I hadn’t been to church in weeks. Illness, traveling, family needs, life. You get it. Last Sunday, we actually got to church. I’m always amazed at how no one at church looks like they are facing something impossible.
Everyone looks so pretty and polished; fresh and clean. However, how we look on the outside does not usually reveal what’s on the inside.
Because I wear my heart on my sleeve, it doesn’t take long for the sermon to press into the places where I’m struggling and remind me that I need a fresh reminder of the power of Christ’s cross.
But that was not how things started out last Sunday. The music didn’t really move me like it used to . . . the silence felt more irritating than peaceful . . . I was restless. The sermon was from Matthew 18. Here’s a taste:
Then Peter came to him and asked, “Lord, how often should I forgive someone who sins against me? Seven times?” “No, not seven times,” Jesus replied, “but seventy times seven!” (Matthew 18:21–22 NLT)
Has this ever happened to you: after listening to a prayer or a sermon, you are convinced the preacher has read your email or perused your texts and is now speaking directly to you?
The preacher prayed that the Lord would bring to mind any person we had . . .
- Not forgiven
- Held a grudge against
- Were bitter toward
- Hated deeply
Sometimes it feels like God takes His time answering our prayers. This was not one of those occasions.
I’m humiliated to admit it, but name after name of people I hadn’t thought of in literally 30 years came to mind. I promised the Lord I would commit to forgiving and letting go.
Easier said than done. Forgiveness is my IMPOSSIBLE. Some evil things have happened to me, as well as to my kids and my family—things that were so painful I didn’t think we would make it through.
And because Jesus modeled righteous anger with His whip of cords in John 2:15, it seemed perfectly plausible that my anger was righteous also, considering the atrocities my family and I had endured.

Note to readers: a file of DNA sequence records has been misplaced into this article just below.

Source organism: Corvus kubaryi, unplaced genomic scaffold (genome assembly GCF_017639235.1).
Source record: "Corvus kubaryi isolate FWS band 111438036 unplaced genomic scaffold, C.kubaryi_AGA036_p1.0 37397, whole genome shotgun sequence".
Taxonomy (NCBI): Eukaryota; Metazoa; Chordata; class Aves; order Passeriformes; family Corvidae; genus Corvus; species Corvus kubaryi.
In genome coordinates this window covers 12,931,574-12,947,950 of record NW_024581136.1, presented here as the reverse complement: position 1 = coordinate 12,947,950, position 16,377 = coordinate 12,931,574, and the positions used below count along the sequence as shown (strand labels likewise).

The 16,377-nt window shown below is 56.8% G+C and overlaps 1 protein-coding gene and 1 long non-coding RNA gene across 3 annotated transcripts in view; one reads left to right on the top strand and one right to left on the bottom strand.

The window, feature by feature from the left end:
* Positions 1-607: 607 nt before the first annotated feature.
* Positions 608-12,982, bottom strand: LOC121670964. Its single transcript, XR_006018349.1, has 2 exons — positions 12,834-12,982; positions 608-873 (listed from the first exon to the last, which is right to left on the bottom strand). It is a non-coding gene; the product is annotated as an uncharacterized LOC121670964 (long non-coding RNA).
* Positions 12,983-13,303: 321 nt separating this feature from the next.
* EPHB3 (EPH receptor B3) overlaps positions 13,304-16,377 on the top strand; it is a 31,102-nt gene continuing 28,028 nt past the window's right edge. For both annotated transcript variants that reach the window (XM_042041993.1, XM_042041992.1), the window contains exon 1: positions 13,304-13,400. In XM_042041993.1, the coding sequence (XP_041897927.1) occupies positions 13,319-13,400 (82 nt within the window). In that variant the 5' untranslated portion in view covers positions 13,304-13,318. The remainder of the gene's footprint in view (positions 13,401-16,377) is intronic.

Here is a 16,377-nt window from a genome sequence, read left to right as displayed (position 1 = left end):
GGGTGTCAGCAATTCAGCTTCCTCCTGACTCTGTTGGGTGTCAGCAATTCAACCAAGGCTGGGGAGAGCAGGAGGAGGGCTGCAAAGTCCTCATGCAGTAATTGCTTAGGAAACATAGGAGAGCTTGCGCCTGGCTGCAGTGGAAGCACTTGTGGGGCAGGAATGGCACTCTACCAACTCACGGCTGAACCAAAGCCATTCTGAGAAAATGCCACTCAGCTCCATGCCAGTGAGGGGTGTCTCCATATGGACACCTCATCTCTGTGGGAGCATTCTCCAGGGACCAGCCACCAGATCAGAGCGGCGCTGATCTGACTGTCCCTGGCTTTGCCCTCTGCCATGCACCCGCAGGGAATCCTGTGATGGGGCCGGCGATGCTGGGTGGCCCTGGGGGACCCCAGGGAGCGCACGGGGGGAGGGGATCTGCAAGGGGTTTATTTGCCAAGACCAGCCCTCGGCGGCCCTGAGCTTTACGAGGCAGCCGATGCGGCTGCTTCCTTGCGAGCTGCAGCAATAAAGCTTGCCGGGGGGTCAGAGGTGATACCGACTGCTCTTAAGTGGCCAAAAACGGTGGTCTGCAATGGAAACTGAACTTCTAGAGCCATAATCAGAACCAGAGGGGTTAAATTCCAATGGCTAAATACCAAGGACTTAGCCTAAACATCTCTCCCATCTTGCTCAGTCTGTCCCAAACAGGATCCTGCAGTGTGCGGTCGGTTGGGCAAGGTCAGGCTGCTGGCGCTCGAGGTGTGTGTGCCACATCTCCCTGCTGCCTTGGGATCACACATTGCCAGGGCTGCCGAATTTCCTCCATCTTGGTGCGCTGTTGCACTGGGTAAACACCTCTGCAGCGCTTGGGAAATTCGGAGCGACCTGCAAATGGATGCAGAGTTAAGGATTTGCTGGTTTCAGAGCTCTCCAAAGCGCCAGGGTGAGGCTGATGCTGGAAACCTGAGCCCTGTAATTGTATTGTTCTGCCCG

However, Matthew 18 never offers a “justifiable, reasonable” clause: if we choose not to forgive, we are turned over to the torturers. No exceptions.
What exactly does that mean? It’s the same for us all because God’s Word is not relative to our comfort; it’s foundational to our lives. In Matthew 18:34–35, Jesus warned that His Father turns over to be tortured anyone who refuses to forgive a brother or sister in his or her heart.
Jesus made this comparison during the time of Roman occupation. The Romans performed severe, appalling torture methods:
- Flaying skin
- Stretching limbs on the rack
- Mauling by wild beasts
But torture isn’t limited to physical pain. We can be tortured mentally, emotionally, spiritually. We can be plagued by the works of Satan and demons:
He prowls around like a roaring lion, looking for someone to devour (1 Peter 5:8).
Solomon prays in 1 Kings 8 for God to hear the prayers of His people who have sinned and forgive them:
If they sin against you—and who has never sinned?—you might become angry with them and let their enemies conquer them and take them captive to their land far away or near. But in that land of exile, they might turn to you in repentance and pray, ‘We have sinned, done evil, and acted wickedly.’ If they turn to you with their whole heart and soul in the land of their enemies and pray toward the land you gave to their ancestors—toward this city you have chosen, and toward this Temple I have built to honor your name—then hear their prayers and their petition from heaven where you live, and uphold their cause. (1 Kings 8:46–49)
God is concerned about our hearts. Our hearts of repentance. Our compassionate hearts that are quick to forgive, because He has forgiven us. Our hearts that hunger and thirst to love and follow the Lord more than the desire to feed vendettas.
God, who allowed His own Son to endure the worst torture so that we would be granted mercy and forgiveness, calls us all to the same forgiveness.
What has been done to you must be released to God. It’s not your battle to fight any longer.
Perhaps your IMPOSSIBLE is believing we have just cause to cling to what God wants us to release. Sometimes we need something to remind us that God is for us, not against us; that He alone can achieve what we cannot do for ourselves.
We need to remember that healing comes when we let go and wait and obey. Sometimes, circumstances in life are so big, so deep, and so painful that only God can get us through. Sometimes we need to be told that what we are called to do in our humanity is impossible without God.
I have a list of people and circumstances I’m working through a process for forgiving and letting go. It will take time in His Word and stillness in His presence for me to hear God’s comforting voice and begin to experience His healing care. It will for you too.
But examine the alternative: how do you want to live, and how do you want to be remembered? How’s your heart?
Let Me Hear from You
Who is someone you struggle to forgive? Let’s work on this together.
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